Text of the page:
Against Monopoly

defending the right to innovate

Monopoly corrupts. Absolute monopoly corrupts absolutely.

Copyright Notice: We don't think much of copyright, so you can do what you want with the content on this blog. Of course we are hungry for publicity, so we would be pleased if you avoided plagiarism and gave us credit for what we have written. We encourage you not to impose copyright restrictions on your "derivative" works, but we won't try to stop you. For the legally or statist minded, you can consider yourself subject to a Creative Commons Attribution License.


Ideas Are Easy... Execution Is Difficult

Excellent post by Mike Masnick on Techdirt:
It's an ongoing theme around here, but ideas are everywhere. The real trick to making something great often has extremely little to do with the idea, and much more to do with the execution. That's where the real innovation occurs -- in taking an idea and trying to figure out how to make it useful. It's that process that's important, much more than the original idea. As nearly anyone who has brought a product from conception to market will tell you, what eventually succeeds in the market is almost always radically different than the original "idea." That's part of the reason why patents are so often harmful to innovation. The patent is for that core idea, which is rarely the key in making something successful. But by limiting who can innovate off of the idea (or just by making it much more expensive) you're limiting that process of innovation. ... [A]s the founder of [failed company] Cambrian House admitted in explaining the company's changing plans, it wasn't difficult to get people to come up with all sorts of interesting and exciting ideas -- but where the company failed was in getting anyone to actually execute on any of those ideas. Ideas are a starting point -- but it's high time that we stopped worshipping the idea, and started recognizing how much more important execution is in driving innovation.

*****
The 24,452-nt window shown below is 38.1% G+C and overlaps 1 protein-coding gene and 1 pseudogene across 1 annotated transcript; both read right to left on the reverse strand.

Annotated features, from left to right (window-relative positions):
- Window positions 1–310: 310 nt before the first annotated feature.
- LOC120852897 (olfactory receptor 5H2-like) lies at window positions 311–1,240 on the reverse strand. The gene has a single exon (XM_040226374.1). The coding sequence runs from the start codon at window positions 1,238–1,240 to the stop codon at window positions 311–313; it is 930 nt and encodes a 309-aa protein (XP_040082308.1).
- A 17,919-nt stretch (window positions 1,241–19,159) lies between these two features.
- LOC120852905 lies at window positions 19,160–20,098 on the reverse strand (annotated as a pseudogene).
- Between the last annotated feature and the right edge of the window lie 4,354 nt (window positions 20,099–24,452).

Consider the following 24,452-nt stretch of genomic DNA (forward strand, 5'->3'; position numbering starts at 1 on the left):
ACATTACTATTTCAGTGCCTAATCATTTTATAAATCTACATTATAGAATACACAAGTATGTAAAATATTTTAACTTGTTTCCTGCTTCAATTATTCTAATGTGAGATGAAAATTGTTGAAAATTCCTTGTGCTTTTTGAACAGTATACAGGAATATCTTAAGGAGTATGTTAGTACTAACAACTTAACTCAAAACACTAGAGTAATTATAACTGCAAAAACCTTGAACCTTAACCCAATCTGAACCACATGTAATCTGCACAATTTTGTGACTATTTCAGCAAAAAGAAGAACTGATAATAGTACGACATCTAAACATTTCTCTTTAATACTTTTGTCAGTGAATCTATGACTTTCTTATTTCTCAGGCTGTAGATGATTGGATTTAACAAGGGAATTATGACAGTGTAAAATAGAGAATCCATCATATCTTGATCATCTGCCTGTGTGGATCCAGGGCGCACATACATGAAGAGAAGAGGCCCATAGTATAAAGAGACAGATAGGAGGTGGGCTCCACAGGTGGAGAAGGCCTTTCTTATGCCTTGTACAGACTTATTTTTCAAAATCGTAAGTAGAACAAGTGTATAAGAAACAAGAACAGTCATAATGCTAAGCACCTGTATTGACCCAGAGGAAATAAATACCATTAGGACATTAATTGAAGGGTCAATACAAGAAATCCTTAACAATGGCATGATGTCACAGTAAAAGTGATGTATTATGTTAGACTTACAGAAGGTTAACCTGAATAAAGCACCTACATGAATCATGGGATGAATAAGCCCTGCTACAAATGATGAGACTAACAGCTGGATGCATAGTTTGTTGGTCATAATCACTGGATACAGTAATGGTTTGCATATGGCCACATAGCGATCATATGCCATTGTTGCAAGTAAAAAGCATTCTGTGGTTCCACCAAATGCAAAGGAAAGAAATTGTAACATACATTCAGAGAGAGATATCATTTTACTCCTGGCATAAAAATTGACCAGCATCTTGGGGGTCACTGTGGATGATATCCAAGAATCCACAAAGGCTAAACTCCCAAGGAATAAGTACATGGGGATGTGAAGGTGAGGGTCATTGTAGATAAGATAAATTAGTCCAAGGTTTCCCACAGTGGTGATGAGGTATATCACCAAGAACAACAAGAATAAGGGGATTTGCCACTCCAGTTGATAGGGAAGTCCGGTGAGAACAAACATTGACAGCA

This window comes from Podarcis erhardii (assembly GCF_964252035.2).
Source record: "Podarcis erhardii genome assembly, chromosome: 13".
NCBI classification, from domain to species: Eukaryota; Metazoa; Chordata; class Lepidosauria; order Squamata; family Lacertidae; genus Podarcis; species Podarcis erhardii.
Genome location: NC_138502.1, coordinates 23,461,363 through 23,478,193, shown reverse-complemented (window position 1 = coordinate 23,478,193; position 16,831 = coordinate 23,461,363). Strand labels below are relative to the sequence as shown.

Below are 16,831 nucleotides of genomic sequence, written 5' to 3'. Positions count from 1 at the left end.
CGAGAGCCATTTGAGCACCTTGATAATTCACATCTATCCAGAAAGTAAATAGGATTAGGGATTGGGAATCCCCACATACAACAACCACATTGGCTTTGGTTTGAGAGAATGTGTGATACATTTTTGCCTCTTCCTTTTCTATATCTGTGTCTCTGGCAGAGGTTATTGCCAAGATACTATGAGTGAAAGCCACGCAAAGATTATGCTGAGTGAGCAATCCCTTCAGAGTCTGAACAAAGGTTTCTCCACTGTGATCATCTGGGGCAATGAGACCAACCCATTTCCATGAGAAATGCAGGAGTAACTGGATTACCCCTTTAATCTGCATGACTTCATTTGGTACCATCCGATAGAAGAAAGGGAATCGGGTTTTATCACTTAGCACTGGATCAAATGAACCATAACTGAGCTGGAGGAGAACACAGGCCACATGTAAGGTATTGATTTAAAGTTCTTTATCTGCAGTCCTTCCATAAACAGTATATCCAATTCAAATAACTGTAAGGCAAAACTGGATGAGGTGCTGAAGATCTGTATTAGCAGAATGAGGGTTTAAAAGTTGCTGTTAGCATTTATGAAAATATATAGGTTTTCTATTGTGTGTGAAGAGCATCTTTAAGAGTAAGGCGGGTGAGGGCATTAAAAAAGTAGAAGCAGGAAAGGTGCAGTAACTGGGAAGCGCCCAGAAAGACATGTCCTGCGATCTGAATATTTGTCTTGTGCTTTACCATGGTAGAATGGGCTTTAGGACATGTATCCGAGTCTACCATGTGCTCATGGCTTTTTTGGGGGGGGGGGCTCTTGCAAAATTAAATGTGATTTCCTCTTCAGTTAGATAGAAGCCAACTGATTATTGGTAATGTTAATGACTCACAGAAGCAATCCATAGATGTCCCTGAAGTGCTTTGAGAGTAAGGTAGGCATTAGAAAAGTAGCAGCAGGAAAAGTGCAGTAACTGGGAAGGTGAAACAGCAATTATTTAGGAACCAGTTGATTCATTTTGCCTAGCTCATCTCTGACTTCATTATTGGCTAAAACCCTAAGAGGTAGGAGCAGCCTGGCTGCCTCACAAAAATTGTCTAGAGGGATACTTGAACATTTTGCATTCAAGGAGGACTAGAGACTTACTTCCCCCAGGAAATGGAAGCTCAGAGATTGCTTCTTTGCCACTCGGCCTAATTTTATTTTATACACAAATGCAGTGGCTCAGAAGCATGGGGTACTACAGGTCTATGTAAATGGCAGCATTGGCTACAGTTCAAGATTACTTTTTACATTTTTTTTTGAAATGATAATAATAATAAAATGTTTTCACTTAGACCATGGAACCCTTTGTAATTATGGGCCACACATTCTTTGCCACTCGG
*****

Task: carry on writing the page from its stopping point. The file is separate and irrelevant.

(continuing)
Jeff Tucker makes a similar point in his article Is Intellectual Property the Key to Success?:
A clue to the copyright fallacy should be obvious from wandering through a typical bookstore chain. You will see racks and racks of classic books, presented with beautiful covers, fancy bindings, and in a variety of sizes and shapes. The texts therein are "public domain," which isn't a legal category as such: it only means the absence of copyright protection. ... But they sell. They sell well. ... The much-predicted disaster of an anti-IP world is nowhere in evidence: there are still profits, gains from trade, and credit is given where credit is due. Why is this? Quite simply, the bookstore has gone to the trouble of bringing the book to market. It paid the producer for the book and made an entrepreneurial decision to take a risk that people will buy it. Sure, anyone could have done it, but the fact is that not everyone has....

As Tucker observed to me--this whole issue speaks directly to the Kirznerian vs. Hülsmannian view of entrepreneurship, and also the Hayekian vs. Salernoian view of calculation.

Or, as my "little buddy"* Gil Guillory wrote me,

This is a key point in VC partner, multiple entrepreneur, and author Rob Adam's A Good Hard Kick in the Ass: Basic Training for Entrepreneurs. The very first chapter is "good ideas are a dime a dozen", with lots of good anecdotes and rules of thumb. One of them: at his VC company, if someone asks them to sign an NDA, they see it as a red flag. What's most important, he says, is having a good execution team. A good execution team is what they fund, even if the idea is not that hot. They'll find a winning idea with a good team. And this is also what Napoleon Hill wrote. And Carnegie. And Martha Stewart. And Jim Collins."
*My 4 year old referred to him and Tom Woods that way after a Boston Legalesque sleepover.


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